1. Evaluate the impact on the bank's security program of changing business arrangements, such as mergers and acquisitions, alliances and joint ventures, outsourcing arrangements, and changes to customer information systems;
2. Document its compliance with these Guidelines; and
3. Report to the board on the overall status of the information security program.

In the final Guidelines, while the bank is still required to perform these duties and others, these responsibilities are no longer specifically assigned to management. Instead, a bank may now determine who will be responsible for these duties. For example, the board could appoint a committee of directors, management or employees to perform some of the duties and the remainder could be outsourced. However, for cost reasons most banks may want to perform as many of their responsibilities as possible in-house. The bottom line is that the Guideline's requirements for an information security program have not been significantly changed, but under the final Guidelines there is more flexibility regarding who is responsible for the various requirements.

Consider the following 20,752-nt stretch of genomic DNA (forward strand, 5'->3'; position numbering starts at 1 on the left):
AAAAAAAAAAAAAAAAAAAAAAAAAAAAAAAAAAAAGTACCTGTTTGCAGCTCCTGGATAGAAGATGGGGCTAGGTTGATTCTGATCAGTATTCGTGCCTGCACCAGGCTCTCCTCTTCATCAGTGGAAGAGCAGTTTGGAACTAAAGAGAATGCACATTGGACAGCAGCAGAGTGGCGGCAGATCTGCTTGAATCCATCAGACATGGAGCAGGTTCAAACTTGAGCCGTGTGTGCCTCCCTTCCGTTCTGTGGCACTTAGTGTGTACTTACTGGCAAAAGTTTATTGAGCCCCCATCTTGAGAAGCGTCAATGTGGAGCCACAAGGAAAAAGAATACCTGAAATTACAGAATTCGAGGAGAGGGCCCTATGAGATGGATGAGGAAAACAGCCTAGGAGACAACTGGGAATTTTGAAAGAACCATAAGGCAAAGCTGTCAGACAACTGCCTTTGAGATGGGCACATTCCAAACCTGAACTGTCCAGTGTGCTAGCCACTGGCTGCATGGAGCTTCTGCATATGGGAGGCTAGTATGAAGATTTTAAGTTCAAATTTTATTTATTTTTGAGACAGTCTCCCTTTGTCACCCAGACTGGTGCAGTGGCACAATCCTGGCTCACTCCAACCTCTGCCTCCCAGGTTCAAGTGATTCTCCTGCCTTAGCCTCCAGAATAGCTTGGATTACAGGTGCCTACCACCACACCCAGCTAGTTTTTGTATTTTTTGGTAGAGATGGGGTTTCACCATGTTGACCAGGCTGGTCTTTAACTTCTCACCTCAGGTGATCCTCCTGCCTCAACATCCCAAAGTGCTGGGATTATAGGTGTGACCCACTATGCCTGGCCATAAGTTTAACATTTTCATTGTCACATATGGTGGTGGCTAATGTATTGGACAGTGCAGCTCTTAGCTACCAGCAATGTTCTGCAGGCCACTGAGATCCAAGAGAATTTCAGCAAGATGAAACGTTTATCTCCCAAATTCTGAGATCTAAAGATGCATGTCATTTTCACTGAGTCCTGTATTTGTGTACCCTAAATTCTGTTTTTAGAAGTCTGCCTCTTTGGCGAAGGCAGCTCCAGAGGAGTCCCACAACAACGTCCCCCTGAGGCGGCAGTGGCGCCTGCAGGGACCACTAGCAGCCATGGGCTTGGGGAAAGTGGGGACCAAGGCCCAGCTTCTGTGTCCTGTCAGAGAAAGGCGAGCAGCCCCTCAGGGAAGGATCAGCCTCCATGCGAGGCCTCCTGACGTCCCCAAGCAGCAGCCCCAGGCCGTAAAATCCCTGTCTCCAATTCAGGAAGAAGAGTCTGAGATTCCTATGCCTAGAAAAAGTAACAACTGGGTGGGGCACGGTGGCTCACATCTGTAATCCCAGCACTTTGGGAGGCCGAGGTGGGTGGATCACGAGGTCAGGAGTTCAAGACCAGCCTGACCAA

Under the final Guidelines, the bank as a whole is assigned responsibilities in six areas: assessing risk, managing and controlling risk, overseeing service provider arrangements, adjusting of the program, reporting to the board, and implementation of the bank's program by July 1, 2001.

Which leads to the last real surprise for me in the finalized Guidelines. . . . I thoroughly expected the deadline for implementation to be postponed six months. Some of the comments received by the agencies on the proposed Guidelines recommended an additional 18 months(!) be added to the implementation date in order to allow banks adequate time to achieve compliance. There is a great deal for banks to do in the way of education and training, as well as the creation and implementation of the information security program. July 1 doesn't provide much time, considering the amount of work that needs to be done. The Agencies explained, however, that they believed that the deadline for compliance with the Guidelines needed to be the same as for the final Privacy Rule which had already been established as July 1, 2001. The Agencies reasoned that the disclosure which banks must make under the privacy rule (which may be satisfied by advising customers that the bank maintains physical, electronic, and procedural safeguards that comply with federal standards to guard customer's nonpublic personal information) can only be meaningful if the bank's information security program is already implemented prior to the notice. Otherwise, there would be a need for an initial disclosure and then a subsequent disclosure after the program is implemented.

First published on 1/15/01
Copyright, 2001. Secure MIS, Inc. All rights reserved.

First published on 01/15/2001